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Remembering their debuts: Nacho’s first Real Madrid appearance

There were nine goals in Nacho’s debut, so this is a match well worth looking back on.

Valencia v Real Madrid - La Liga Photo by Victor Carretero/Real Madrid via Getty Images

What: Nacho’s debut

When: April 23rd 2011

Who: Against Valencia

Where: Mestalla, Valencia

Score: Valencia 3-6 Real Madrid

Goals: 0-1 (Karim Benzema, min 22), 0-2 (Gonzalo Higuaín, min 30), 0-3 (Kaká, min 38), 0-4 (Gonzalo Higuaín, min 41), 0-5 (Gonzalo Higuaín, min 51), 1-5 (Roberto Soldado, min 59), 1-6 (Kaká, min 61), 2-6 (Jonas, min 79), 2-6 (Jordi Alba, min 84)

Real Madrid line-up: Iker Casillas; Raúl Albiol, Ezequiel Garay (Pedro León, min 74), Ricardo Carvalho, Nacho; Esteban Granero, Lassana Diarra, Sergio Canales (Xabi Alonso, min 62); Kaká; Karim Benzema, Gonzalo Higuaín (Cristiano Ronaldo, min 66).

Coach: José Mourinho

There aren’t many debuts like Nacho’s. After 10 years in the club’s youth academy, the Real Madrid defender made his first ever appearance for the senior side in a LaLiga fixture away at Valencia. That’s already quite unique, as few players start their careers off in such high-profile fashion, yet that’s not all that made Nacho’s debut special. What really stands out is that this game was a nine-goal hour and a half of drama.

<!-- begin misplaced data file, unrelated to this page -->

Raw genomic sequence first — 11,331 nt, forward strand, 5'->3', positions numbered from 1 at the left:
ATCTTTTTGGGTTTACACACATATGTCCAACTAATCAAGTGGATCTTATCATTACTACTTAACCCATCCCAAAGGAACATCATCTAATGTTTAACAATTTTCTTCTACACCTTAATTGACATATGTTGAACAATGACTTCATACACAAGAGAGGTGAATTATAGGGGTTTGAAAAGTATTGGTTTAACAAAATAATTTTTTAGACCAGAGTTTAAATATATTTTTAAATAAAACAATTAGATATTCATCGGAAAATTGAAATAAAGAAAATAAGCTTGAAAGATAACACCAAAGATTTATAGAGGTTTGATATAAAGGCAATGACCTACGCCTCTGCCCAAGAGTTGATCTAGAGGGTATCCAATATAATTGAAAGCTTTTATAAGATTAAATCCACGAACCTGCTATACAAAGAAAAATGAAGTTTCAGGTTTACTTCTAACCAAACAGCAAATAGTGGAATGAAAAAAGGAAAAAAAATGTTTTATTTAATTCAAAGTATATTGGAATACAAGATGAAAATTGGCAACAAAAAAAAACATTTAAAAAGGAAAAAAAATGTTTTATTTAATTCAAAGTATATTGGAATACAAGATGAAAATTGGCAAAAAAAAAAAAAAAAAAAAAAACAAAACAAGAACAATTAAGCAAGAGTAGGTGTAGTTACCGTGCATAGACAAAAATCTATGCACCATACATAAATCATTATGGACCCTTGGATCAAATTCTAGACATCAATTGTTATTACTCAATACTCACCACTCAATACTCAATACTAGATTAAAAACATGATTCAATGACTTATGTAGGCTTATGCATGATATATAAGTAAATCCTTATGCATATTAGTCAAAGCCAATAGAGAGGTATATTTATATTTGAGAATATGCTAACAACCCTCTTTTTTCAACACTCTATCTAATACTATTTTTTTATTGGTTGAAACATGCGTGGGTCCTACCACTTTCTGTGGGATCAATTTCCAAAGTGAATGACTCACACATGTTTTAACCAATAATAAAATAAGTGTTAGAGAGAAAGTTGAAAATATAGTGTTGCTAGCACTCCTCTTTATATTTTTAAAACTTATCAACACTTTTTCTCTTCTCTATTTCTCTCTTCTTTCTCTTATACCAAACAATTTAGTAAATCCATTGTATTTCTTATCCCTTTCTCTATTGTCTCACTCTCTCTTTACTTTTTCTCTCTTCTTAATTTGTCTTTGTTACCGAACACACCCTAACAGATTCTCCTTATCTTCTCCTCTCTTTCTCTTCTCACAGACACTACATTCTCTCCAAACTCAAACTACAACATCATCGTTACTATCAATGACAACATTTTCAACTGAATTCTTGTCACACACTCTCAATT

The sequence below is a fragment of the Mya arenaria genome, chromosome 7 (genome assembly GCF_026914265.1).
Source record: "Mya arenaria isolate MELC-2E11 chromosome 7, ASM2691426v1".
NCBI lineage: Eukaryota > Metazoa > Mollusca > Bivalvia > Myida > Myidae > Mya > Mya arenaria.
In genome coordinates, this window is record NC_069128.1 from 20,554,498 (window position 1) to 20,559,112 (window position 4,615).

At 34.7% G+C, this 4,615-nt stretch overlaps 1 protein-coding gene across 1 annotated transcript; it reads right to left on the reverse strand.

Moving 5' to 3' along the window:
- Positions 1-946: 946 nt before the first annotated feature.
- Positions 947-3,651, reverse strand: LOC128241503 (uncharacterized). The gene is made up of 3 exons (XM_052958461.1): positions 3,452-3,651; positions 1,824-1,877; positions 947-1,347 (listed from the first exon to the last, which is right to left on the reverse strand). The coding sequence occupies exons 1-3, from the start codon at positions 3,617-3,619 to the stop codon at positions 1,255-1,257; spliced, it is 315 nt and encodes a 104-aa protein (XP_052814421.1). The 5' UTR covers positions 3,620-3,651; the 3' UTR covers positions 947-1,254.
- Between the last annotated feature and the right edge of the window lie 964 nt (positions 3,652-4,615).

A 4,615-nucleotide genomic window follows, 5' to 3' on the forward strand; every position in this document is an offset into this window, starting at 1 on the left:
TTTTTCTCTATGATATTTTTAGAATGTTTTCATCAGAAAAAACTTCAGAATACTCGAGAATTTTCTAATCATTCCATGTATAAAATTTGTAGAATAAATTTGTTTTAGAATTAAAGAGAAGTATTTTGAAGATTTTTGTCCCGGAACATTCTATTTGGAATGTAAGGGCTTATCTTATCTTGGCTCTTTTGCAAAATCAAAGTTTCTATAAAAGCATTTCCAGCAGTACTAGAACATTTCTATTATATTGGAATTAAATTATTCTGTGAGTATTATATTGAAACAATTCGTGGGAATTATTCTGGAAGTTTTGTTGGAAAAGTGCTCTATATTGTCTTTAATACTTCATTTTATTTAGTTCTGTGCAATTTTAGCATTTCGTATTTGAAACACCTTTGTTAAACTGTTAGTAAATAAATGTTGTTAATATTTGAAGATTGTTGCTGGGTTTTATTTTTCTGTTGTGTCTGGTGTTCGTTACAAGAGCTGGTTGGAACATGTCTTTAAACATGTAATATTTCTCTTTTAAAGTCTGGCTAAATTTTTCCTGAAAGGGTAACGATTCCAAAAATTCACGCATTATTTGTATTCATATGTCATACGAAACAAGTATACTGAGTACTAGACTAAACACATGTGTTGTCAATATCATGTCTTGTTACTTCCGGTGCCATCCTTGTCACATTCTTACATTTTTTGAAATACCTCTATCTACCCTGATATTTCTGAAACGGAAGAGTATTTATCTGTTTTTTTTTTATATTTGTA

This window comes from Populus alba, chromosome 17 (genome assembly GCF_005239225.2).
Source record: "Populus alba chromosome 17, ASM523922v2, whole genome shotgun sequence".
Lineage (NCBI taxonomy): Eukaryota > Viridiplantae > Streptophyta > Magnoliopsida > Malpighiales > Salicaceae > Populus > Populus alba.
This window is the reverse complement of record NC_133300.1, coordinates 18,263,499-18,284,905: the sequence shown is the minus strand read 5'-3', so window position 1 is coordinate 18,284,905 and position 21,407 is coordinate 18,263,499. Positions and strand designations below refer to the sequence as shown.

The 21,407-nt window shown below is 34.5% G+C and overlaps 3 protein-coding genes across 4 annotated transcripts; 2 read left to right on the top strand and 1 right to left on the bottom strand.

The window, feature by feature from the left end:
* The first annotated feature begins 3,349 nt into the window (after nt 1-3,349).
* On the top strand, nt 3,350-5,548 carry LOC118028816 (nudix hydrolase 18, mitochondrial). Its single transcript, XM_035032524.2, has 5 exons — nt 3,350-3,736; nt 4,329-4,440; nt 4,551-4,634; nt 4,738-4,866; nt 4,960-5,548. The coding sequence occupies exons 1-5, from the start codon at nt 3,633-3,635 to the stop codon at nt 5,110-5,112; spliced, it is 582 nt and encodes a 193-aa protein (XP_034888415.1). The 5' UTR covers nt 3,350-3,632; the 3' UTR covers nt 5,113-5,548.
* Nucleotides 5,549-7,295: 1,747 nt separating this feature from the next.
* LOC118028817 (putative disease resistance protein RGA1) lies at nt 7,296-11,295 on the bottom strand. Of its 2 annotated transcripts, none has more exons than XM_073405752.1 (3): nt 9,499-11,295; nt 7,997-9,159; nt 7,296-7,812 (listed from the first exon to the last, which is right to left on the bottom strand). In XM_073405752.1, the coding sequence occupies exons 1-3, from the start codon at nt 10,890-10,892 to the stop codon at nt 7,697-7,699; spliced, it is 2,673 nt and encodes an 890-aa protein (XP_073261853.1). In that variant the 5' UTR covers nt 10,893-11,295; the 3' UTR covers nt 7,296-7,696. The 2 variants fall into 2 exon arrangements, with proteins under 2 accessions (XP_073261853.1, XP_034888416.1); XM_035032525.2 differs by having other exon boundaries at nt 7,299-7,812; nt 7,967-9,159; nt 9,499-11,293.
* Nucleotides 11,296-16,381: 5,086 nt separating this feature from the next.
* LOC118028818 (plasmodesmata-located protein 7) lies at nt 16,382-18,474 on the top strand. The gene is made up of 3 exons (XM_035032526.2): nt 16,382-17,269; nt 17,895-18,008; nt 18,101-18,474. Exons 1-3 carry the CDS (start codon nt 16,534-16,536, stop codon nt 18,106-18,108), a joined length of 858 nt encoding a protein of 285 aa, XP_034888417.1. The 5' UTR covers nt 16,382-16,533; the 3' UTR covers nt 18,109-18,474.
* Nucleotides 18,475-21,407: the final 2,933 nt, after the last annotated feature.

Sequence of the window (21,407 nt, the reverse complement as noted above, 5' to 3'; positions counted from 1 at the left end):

It started in unique circumstances too, as Nacho was given a guard of honour by the Valencia players even before he’d kicked a ball in earnest for the first team. Even his younger brother Álex had made his debut and played more minutes for the first team. Yet Nacho took part in that ceremony as Real Madrid had won the 2011 Copa del Rey final against Barcelona at the same stadium, at Mestalla, just a few days previously.

21-year-old Nacho hadn’t been involved in that cup run at all, but he was playing here at left-back as José Mourinho made nine changes to his starting line-up, with another Clásico coming up just four days after this league match in the 2010/11 Champions League semi-finals. Only Iker Casillas and Ricardo Carvalho kept their places, with Nacho one of those to come in to give the usual starters a breather ahead of the midweek duel.

The afternoon started brilliantly for Nacho. Personally, he won possession back for his side just eight seconds into his Real Madrid career, while on a collective level the team played some really nice football and dominated the early proceedings. With neither side having much to play for, it was an open game as both sets of players were afforded more creative license than they usually were by their coaches, Mourinho and Unai Emery.